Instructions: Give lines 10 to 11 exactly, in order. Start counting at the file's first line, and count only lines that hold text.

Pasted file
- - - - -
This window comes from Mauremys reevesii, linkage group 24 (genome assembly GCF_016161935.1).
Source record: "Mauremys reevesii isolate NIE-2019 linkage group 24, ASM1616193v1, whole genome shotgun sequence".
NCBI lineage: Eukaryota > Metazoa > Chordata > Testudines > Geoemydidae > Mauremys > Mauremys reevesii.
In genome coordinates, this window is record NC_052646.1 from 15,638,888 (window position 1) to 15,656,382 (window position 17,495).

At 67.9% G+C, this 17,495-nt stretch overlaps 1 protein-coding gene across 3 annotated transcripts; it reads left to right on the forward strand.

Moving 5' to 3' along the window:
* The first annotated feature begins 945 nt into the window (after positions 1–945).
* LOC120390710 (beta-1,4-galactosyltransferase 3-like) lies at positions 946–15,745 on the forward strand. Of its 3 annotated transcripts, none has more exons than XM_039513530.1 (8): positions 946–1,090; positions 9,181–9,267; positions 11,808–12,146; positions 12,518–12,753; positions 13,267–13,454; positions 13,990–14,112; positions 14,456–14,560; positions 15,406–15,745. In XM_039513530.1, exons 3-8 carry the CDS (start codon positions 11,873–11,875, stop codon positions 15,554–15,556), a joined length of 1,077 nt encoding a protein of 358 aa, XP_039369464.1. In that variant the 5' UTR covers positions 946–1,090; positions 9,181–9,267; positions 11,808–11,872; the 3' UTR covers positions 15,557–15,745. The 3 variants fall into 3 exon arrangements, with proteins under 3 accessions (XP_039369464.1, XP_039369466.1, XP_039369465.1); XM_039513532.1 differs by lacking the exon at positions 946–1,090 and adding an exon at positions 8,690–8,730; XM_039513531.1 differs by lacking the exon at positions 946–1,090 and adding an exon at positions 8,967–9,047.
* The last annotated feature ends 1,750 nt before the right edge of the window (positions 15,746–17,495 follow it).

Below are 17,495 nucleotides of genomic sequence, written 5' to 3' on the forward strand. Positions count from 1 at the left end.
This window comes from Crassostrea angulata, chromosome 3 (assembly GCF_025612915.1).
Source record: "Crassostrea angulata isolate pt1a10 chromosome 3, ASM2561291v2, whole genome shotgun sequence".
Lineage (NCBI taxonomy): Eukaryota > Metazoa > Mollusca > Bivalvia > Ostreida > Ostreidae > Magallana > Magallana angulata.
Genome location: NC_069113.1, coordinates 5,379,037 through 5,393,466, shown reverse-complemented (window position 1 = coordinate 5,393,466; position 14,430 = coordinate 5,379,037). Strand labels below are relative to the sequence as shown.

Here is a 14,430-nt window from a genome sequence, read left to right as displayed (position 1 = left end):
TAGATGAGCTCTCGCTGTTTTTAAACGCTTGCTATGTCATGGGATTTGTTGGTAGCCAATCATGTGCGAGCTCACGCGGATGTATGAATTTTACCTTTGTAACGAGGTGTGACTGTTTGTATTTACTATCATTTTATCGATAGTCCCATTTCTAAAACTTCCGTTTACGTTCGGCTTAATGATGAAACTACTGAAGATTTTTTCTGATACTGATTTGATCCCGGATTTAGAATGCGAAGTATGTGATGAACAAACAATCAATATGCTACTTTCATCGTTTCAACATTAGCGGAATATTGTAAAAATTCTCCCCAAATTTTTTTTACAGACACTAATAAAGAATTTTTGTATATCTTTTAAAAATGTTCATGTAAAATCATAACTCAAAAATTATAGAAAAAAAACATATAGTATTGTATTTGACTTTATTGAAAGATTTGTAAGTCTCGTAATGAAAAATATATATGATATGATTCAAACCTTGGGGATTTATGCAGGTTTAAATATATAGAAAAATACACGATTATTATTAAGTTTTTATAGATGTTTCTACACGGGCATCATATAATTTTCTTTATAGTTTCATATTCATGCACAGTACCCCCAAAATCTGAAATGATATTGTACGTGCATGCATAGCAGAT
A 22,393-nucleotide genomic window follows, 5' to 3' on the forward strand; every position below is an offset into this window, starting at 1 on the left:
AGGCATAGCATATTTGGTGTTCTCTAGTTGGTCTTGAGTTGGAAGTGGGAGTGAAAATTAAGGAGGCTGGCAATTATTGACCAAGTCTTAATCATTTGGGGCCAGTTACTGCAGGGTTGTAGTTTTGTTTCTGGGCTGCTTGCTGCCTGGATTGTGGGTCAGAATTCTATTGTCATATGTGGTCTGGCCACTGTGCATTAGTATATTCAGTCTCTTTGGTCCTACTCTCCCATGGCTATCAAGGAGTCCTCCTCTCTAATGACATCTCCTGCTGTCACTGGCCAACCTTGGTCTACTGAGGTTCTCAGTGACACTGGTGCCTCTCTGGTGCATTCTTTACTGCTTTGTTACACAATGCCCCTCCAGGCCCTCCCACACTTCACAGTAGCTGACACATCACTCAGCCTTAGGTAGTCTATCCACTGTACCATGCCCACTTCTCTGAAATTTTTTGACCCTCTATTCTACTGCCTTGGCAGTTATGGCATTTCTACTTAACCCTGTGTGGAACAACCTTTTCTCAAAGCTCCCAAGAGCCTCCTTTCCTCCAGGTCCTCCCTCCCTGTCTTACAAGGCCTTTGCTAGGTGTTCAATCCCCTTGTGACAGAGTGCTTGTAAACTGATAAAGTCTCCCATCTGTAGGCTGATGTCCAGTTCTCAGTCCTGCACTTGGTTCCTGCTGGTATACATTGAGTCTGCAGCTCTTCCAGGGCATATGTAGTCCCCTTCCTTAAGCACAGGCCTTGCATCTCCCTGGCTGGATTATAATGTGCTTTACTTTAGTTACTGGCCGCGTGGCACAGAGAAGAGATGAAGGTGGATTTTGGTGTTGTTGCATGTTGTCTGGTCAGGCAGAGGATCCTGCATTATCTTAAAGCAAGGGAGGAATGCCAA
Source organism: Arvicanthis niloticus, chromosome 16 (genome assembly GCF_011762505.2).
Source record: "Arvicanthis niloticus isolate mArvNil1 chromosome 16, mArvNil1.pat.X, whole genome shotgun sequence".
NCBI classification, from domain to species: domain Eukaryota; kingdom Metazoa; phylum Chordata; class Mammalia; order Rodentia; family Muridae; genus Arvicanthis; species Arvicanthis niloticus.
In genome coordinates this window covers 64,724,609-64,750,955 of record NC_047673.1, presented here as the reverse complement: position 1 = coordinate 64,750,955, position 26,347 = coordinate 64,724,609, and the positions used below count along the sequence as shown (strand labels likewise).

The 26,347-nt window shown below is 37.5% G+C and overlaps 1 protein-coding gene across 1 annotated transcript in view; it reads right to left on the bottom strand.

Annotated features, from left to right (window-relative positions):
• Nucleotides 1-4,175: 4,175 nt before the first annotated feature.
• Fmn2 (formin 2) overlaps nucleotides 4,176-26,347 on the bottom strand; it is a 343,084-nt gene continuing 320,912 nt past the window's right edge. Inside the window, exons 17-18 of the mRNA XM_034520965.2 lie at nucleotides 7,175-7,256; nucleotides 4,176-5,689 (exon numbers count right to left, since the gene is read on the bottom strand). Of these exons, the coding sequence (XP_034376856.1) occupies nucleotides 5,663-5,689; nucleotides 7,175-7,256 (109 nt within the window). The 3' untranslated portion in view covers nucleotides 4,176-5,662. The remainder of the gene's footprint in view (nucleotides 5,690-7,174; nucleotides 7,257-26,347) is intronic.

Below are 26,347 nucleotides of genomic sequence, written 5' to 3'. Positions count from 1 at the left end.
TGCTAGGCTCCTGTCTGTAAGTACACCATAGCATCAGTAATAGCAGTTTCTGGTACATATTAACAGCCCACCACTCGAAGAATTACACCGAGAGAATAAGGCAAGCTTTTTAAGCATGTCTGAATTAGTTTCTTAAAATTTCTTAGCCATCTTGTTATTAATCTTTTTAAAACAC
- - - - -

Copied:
Below are 17,495 nucleotides of genomic sequence, written 5' to 3' on the forward strand. Positions count from 1 at the left end.
This window comes from Crassostrea angulata, chromosome 3 (assembly GCF_025612915.1).